The present invention also relates to a unit for disposal of a needle retaining means, the unit including a casing and a retaining device for retaining at least one needle retaining means.
The needle retaining means 16 includes a needle impervious casing 15 made of plastic or metal and a needle pervious rubber-like or silicone-like material 18 or alternatively a magnetic or spring loaded friction clamp, which is preferably sterilisable.
It is envisaged that for sterilising purposes, the needle retaining means 16 would be sterilised prior to use. Accordingly, it is envisaged that the needle retaining means 16 would be removed from its packaging 17 shortly before use.
The needle retaining means 16 includes a sleeve through which one of the forceps arms is inserted to connect the retaining means 16 and the forceps 11 together. A locking arrangement is included to retain the retaining means 16 and the forceps 11 connected together. This is in the form of a notch and groove arrangement or other arrangement. The needle retaining means 16 is disposable.
It is to be appreciated, however, that while the illustrated embodiment includes a disposable needle retaining means 16, the needle retaining means 16 need not be disposable. It could be reusable.
As illustrated in
In this position, the needle retaining means 16 can then be used to pull the needle 19 all the way through the opening 21 being sutured, as illustrated in
Once the needle 19 is pulled all the way through the opening 21, the forceps 11 are then used to grasp the other side 26 of the opening 21 being sutured. This is illustrated in
From this position, the needle 19 can then be pulled through the tissue 22 on the other side 26 of the opening 21 by the needle retaining means 16, as illustrated in
Thus, it can be seen that the point of the needle 19 remains guarded at all times, except for when it passed through the tissue and into the needle retaining means 16.
The illustrated embodiment permits a surgeon to alternate between positioning tissue and manipulating a surgical needle, without having to re-grip the instrument and the instrument requires only a small amount of movement. In fact, the instrument of the present invention permits for the simultaneous positioning of tissue for suturing and the retention of the point of the needle, after it is passed through the patient's tissue. For example, when using forceps suturing in a deep wound, the surgeon can pass the needle through the tissue at one side of the wound and into the needle retaining means, whilst using the forceps to retract the other side of the wound. This has the advantage of protecting tissue and reducing the likelihood of needle stick injuries.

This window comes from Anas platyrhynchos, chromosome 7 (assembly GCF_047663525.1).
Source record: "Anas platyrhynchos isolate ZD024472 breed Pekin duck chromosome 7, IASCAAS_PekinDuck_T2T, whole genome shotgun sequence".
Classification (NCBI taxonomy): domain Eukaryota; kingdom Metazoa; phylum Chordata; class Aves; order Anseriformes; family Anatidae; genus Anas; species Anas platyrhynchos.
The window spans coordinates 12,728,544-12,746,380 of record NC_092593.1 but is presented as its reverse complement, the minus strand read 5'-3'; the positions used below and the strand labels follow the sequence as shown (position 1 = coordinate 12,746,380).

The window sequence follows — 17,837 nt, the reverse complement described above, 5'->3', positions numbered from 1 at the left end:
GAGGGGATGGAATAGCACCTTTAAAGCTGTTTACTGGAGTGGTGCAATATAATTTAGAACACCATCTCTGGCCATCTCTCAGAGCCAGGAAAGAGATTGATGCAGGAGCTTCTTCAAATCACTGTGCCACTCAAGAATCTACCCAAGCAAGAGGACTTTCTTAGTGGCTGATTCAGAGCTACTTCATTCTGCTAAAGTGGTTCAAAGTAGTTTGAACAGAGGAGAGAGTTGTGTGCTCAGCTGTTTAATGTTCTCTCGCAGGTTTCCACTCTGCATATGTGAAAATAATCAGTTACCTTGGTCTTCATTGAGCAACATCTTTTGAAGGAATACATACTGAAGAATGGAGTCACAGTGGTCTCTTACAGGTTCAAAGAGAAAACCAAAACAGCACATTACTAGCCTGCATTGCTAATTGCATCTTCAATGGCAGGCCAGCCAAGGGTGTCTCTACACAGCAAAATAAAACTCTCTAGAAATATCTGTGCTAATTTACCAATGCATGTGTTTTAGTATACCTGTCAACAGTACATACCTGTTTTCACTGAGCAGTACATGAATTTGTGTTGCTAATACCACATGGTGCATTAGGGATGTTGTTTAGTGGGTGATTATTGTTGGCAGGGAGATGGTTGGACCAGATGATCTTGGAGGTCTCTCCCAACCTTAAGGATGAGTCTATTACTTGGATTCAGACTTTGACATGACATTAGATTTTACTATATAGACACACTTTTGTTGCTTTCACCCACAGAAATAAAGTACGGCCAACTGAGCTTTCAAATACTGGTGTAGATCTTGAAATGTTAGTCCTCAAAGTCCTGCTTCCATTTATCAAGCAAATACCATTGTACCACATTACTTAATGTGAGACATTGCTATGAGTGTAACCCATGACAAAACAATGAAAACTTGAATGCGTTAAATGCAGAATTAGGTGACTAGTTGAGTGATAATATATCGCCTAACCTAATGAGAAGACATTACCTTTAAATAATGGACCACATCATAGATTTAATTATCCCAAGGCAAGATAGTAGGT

The present invention also has the advantage that when the instrument is used to position tissue near the suture location, the needle is presented near the suturing location in the appropriate orientation.
In microsurgery, where suturing is done using a microscope to magnify the image, it is very easy to misplace the suture needle out of the microscope's field. This is very inconvenient, because the surgeon has to move away from the microscope to accommodate normal vision to find the needle. This is not only time consuming, but tiring for the surgeon. With this invention, the needle can be held in the retaining device until needed for the next suture and is therefore easily located or returned to the field of surgery, without the need for the surgeon to re-accommodate his vision on each occasion.
Even when a suture is tied, the needle is held in the retaining member and remains guarded. The surgical instrument can then be passed from the surgeon to other staff members and the needle remains guarded.
As previously mentioned, the needle retaining means 16 may be permanently attached to the forceps 11. Any known method of permanent attachment may be adopted, provided the needle retaining means 16 is securely fastened/attached to the forceps.
It is to be appreciated that the forceps could be packaged in a sterile container and sold as a disposable unit.
It is apparent from the foregoing that various modifications can be made to the embodiments of this invention, without departing from the spirit and scope thereof. These modifications and the embodiments resulting therefrom, will be apparent to those skilled in the art, after reading this disclosure.
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|International Classification||A61B17/30, A61B17/32, A61B17/06, A61B17/04|
|Cooperative Classification||A61B17/30, A61B17/0493, A61B17/06133, A61B17/062|
|European Classification||A61B17/04P, A61B17/06P4, A61B17/062|
|Nov 29, 2010||REMI||Maintenance fee reminder mailed|
|Apr 24, 2011||LAPS||Lapse for failure to pay maintenance fees|
|Jun 14, 2011||FP||Expired due to failure to pay maintenance fee|
Effective date: 20110424